Annual car show in Shorewood kicks off summer season
The wheels of summer are already spinning across the Village of Shorewood, and it brought out some vintage classics to kick off the second annual Shorewood Show and Shine Car Show on May 21.
The parking lot at Cene’s Four Seasons Park drew a crowd of spectators this year.
“It seems like it keeps growing, so that’s good,” said Luke Gundersen, recreation event coordinator for the Village of Shorewood Parks and Recreation Department.
Gundersen credits the growth of the annual car show to word of mouth.
The event drew in 99 cars last year.
This year, more than 100 cars of different shapes and sizes were polished and perfected by owners, like Dale Kleinhoffer.
“I found it on an Indian reservation in South Dakota four years ago,” the Channahon resident said of his antique Coca-Cola International Harvester Truck. “It’s a very rare car. There’s probably one car left in the country. Coca-Cola had International Harvester build them for them. During the war, Coca-Cola scrapped all the trucks from the war effort. This one was saved for some reason.”
Kleinhoffer said he made some changes to the vehicle.
“I restored the body, the cab—which is an International Harvester cab—and I fabricated the back half myself,” he said.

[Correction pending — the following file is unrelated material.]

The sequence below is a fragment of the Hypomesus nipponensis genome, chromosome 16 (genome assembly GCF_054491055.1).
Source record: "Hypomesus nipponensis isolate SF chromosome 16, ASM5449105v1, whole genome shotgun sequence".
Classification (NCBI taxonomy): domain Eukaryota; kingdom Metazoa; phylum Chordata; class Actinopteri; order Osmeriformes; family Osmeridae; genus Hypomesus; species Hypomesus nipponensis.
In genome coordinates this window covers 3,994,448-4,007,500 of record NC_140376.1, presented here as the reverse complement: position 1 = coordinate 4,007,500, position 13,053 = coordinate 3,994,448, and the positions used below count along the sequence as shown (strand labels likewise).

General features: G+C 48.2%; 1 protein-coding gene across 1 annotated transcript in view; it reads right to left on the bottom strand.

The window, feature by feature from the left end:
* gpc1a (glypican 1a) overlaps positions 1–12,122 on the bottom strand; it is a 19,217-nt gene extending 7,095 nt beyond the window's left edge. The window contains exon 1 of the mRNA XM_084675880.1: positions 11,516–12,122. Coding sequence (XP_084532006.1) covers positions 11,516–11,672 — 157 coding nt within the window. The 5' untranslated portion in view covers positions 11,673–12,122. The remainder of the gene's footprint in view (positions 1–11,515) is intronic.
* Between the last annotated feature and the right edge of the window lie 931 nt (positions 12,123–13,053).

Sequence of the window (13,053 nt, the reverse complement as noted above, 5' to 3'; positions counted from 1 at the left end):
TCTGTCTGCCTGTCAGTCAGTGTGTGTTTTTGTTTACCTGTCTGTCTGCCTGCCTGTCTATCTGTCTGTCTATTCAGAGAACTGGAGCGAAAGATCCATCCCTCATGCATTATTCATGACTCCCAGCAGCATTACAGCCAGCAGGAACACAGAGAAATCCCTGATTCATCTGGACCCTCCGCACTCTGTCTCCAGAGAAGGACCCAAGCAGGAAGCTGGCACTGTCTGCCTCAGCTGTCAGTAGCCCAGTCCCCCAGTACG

Kleinhoffer added that he’s always had interest in working on cars.
“I’ve done it for years and years and years,” he said. “I’m 70 years old now, and I touched my first car when I was 13.”
Kleinhoffer said winning the car show doesn’t matter to him, it’s “just a good time.”
Bill Beal, of Shorewood, brought out his 1971 Chevrolet Camaro Rally Sport.
“The interior is just as you see it—it’s all original, all stock,” he said. ‘That’s original paint. The underside is all original. All I did was freshen up the engine compartment.”
Beal said he purchased the car from its original owner in Ohio.
“The guy just parked it and stopped driving it since 1978,” he said. “I pulled out the whole engine [and] went through it.”
The reason for buying the car takes him down memory lane, Beal said.
“Growing up, I had [what] they call a second generation Camaro—that’s 1970 to 1973,” he said. “I had several of them. When me and my wife were dating, I had one of them. Then, when I had the time and the money, I bought another one.”
Beal said attending the car show served as a great way to spend a Sunday afternoon.
“It’s a nice show,” he said. “We go to a lot of shows around here, and this is the one we always try to make it to.”
Each car registered for participation in the show was separated into categories based on the decade in which the model was introduced and judged accordingly.
Voting was open to both spectators and registered car show participants, with the one rule being that judges cannot vote for their own vehicle.
Prizes were offered to the winners in each division and another was extended to the car dubbed as Best in Show.
“Overall, I think we get really good feedback from [hosting the event,] and it shows from last year it grows,” Gundersen said.